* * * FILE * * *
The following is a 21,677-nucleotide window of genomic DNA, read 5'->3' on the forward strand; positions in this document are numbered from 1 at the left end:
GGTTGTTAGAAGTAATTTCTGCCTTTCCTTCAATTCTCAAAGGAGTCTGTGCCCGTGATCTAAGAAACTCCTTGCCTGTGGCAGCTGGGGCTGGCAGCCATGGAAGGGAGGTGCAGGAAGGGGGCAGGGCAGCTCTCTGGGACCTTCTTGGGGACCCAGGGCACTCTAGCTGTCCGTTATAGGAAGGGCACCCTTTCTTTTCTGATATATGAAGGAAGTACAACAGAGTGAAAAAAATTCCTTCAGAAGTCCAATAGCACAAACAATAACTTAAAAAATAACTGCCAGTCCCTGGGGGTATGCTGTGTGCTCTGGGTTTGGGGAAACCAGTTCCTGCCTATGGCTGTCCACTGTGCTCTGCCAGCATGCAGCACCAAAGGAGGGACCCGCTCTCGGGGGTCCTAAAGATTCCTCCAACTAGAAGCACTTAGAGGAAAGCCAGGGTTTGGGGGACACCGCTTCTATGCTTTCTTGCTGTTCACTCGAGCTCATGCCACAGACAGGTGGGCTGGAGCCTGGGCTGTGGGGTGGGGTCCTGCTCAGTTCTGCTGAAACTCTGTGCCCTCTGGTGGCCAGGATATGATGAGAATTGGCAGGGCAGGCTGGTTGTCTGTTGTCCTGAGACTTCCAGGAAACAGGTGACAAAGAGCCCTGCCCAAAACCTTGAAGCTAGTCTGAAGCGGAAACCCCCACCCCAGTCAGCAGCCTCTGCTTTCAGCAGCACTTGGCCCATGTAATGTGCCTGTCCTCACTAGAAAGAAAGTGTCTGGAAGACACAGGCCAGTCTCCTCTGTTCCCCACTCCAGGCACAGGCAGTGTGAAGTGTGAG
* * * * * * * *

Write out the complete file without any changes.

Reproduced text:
The following is a 21,677-nucleotide window of genomic DNA, read 5'->3' on the forward strand; positions in this document are numbered from 1 at the left end:
GGTTGTTAGAAGTAATTTCTGCCTTTCCTTCAATTCTCAAAGGAGTCTGTGCCCGTGATCTAAGAAACTCCTTGCCTGTGGCAGCTGGGGCTGGCAGCCATGGAAGGGAGGTGCAGGAAGGGGGCAGGGCAGCTCTCTGGGACCTTCTTGGGGACCCAGGGCACTCTAGCTGTCCGTTATAGGAAGGGCACCCTTTCTTTTCTGATATATGAAGGAAGTACAACAGAGTGAAAAAAATTCCTTCAGAAGTCCAATAGCACAAACAATAACTTAAAAAATAACTGCCAGTCCCTGGGGGTATGCTGTGTGCTCTGGGTTTGGGGAAACCAGTTCCTGCCTATGGCTGTCCACTGTGCTCTGCCAGCATGCAGCACCAAAGGAGGGACCCGCTCTCGGGGGTCCTAAAGATTCCTCCAACTAGAAGCACTTAGAGGAAAGCCAGGGTTTGGGGGACACCGCTTCTATGCTTTCTTGCTGTTCACTCGAGCTCATGCCACAGACAGGTGGGCTGGAGCCTGGGCTGTGGGGTGGGGTCCTGCTCAGTTCTGCTGAAACTCTGTGCCCTCTGGTGGCCAGGATATGATGAGAATTGGCAGGGCAGGCTGGTTGTCTGTTGTCCTGAGACTTCCAGGAAACAGGTGACAAAGAGCCCTGCCCAAAACCTTGAAGCTAGTCTGAAGCGGAAACCCCCACCCCAGTCAGCAGCCTCTGCTTTCAGCAGCACTTGGCCCATGTAATGTGCCTGTCCTCACTAGAAAGAAAGTGTCTGGAAGACACAGGCCAGTCTCCTCTGTTCCCCACTCCAGGCACAGGCAGTGTGAAGTGTGAG